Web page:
I still miss the show, and if they land a gig at another station, I’ll be sure to tune in, via the Internet if necessary.

As for the rest of our Free FM, the only other shows I ever listened to more than once were Tom Leykis and The Third Shift. I used to listen to Tom regularly on KFI (640 AM) in the late ’80s when his show was more politically oriented (I would describe him as socially liberal and a libertarian) and he talked more about himself and his father, but even then I could only take so much and would have to turn him off after an hour or two.

Jack, meet Sophie

On June 22nd, CBS Radio closed the book on their “Free FM” hot talk format, including a format change at San Diego’s KSCF, 103.7 FM.

My guess is that what they really would have liked to do is use the Jack FM format that they have had much success with in other markets, including Los Angeles.

Alas, Midwest Television Inc. had already licensed that format for this market and is running it on their KFMB-FM (100.3).

So they came up with the anti-Jack. Jack, meet Sophie. While Jack stations proudly proclaim that they don’t pay heed to their listeners and play “what we want”, Radio Sophie actively solicits its listeners’ feedback. Maybe it’s a female (Sophie) vs. male (Jack) kind of thing.

I have to say that Radio Sophie plays the best mix of music I’ve heard on San Diego radio in a long time. I like stations that play an eclectic mix, and I would listen to Jack with its 1000-song playlist if not for the fact that it consists mostly of oldies.

Those songs may have been fine back then, but I’m just not interested. I’m always looking for the next great song, and I love the fact that Sophie, almost the antithesis of Jack, plays all contemporary music, including some unsigned bands, with styles ranging from rock to blues to folk.

I just hope they keep it this way. I have seen way too many radio stations start out with an adventurous playlist, only to become more corporate and conservative after the major labels notice them and send in their promoters, flush with “incentives.”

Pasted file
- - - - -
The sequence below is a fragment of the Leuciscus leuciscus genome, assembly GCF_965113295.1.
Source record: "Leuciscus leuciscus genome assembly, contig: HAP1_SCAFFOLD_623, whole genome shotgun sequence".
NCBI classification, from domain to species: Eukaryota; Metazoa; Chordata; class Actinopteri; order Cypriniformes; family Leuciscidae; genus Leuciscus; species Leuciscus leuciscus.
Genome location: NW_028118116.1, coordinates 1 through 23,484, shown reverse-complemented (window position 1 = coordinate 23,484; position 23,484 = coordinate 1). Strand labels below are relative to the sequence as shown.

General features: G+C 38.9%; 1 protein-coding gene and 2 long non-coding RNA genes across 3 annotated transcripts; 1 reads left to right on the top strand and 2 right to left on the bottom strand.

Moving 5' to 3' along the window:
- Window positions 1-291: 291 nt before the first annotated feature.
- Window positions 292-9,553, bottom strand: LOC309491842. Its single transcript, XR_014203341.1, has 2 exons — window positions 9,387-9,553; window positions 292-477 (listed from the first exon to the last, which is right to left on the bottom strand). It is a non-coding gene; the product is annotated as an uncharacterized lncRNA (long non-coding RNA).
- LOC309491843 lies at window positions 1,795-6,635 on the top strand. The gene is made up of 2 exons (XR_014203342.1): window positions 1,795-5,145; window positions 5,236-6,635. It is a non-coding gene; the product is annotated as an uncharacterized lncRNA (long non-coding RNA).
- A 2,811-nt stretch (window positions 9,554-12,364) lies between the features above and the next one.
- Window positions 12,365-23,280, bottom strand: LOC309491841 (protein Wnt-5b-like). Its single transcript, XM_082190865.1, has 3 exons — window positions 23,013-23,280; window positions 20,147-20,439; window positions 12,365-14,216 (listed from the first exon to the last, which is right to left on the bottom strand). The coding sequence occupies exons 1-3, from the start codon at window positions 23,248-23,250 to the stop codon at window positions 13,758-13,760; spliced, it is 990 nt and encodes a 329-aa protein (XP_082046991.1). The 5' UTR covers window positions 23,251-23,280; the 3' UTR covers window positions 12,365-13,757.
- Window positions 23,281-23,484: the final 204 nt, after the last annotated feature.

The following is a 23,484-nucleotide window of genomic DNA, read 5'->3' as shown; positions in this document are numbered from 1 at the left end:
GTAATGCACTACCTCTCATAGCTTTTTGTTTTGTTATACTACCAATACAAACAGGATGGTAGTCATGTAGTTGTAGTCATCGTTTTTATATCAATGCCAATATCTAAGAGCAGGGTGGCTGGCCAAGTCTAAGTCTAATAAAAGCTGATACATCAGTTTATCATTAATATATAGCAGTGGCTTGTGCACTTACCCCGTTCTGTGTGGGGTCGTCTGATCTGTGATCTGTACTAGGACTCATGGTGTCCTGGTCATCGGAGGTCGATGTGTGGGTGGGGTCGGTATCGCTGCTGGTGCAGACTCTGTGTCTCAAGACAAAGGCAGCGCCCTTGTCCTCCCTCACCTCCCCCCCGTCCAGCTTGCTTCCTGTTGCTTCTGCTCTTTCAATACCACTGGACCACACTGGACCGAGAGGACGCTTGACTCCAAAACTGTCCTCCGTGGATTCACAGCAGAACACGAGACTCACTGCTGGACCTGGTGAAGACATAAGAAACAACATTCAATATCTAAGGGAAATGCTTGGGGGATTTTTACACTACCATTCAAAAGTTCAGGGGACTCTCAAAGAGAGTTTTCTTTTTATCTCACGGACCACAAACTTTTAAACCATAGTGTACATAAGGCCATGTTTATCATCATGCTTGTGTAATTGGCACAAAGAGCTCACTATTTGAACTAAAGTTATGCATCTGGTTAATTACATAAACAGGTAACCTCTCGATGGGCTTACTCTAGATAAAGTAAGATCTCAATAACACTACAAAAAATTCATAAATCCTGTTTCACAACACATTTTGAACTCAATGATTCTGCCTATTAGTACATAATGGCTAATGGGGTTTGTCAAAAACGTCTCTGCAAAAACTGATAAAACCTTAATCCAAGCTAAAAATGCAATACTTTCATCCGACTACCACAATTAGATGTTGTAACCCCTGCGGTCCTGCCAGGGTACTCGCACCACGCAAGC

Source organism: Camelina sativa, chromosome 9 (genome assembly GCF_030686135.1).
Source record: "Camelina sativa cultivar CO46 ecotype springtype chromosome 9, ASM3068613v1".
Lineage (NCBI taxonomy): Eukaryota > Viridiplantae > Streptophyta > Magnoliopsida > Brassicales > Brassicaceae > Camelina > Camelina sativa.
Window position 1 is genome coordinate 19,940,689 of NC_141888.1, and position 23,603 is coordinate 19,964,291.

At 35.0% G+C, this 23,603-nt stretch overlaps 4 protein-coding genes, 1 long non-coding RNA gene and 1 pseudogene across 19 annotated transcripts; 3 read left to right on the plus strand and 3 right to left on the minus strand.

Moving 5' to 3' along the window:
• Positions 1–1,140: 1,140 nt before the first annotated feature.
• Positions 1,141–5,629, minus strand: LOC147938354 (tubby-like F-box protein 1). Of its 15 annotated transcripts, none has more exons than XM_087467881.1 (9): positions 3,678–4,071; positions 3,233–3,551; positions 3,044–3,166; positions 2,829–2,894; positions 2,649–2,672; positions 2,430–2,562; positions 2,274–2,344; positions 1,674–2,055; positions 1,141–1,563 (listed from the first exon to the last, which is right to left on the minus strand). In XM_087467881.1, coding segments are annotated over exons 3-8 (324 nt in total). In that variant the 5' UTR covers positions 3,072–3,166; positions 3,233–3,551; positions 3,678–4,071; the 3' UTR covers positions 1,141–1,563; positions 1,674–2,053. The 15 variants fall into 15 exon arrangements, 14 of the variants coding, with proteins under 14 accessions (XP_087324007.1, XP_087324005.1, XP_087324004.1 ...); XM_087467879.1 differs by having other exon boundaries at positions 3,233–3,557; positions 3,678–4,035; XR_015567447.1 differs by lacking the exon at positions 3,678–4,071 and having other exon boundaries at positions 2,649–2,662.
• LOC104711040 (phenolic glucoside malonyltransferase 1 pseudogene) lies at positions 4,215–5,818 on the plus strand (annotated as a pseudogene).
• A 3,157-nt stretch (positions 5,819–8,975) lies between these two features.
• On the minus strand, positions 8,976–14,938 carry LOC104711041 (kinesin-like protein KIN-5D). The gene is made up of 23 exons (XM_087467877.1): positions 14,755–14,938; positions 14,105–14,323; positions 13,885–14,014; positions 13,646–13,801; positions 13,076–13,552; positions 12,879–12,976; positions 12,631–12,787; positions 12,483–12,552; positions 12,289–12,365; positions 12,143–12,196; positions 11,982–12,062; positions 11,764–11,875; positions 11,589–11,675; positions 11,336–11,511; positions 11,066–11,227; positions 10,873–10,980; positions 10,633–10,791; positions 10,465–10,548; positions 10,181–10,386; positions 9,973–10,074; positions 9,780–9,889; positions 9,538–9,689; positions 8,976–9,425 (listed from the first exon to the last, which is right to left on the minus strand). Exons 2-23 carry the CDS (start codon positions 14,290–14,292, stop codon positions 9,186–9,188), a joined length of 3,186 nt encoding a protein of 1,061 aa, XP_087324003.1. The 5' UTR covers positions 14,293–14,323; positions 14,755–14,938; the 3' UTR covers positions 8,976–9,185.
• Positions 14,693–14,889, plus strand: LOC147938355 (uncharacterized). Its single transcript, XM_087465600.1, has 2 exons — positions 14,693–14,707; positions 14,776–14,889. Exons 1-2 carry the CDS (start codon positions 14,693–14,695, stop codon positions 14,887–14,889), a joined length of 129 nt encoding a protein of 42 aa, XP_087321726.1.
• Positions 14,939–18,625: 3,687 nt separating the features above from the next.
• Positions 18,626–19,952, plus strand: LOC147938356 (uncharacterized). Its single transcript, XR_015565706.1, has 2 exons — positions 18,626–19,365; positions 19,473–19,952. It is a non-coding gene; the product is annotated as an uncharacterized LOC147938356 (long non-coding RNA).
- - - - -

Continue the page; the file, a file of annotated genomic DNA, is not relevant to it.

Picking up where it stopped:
Bulgaria vs. Greece – Part 2

OK, so maybe I should have listened a little more closely to what the Greeks told me about Bulgaria, and been a little more careful.

I always tend to trust people, and in Plovdiv, Bulgaria, this resulted in having my camera, along with most of my trip photos, stolen.

I was wandering around the town lost when a guy who looked like Jeff Spicoli of Fast Times at Ridgemont HighJeff Spicoli pic came up, introduced himself, and offered to help me find my way. He pointed me in the right direction, then helpfully offered to take a picture of me with his buddies.

I was a bit suspicious, and even briefly considered yanking the memory card from my camera just in case, but I handed it over, and after he took a few shots, he ran off with my Casio EX-Z40.

His two friends didn’t run, but since technically they hadn’t done anything, there wasn’t much I could do. I urged them to help me find their friend, but they claimed to not know him and eventually they gave me the slip and ran off too.

I went back to my hotel and asked the owner if I should call the police or if that would be just a waste of time. Her response: “It’s a waste of time. I’m sorry.”

I’m not sure there are really any lessons to be learned here. One might be tempted to just not trust strangers met on the road, but if I traveled with that attitude, I would miss out on too many experiences. 例えば、I never would have had dinner with a bunch of Egyptian students who approached me in Cairo, and I would not have allowed myself to be invited into two homes in Morocco for meals and coffee.

So I will try not to be cynical, and if the price for these adventures is the loss of an occasional camera, so be it. I still maintain that most countries in the world are way safer than the U.S. After all, they didn’t shoot me. And I even had an excuse to buy a new camera.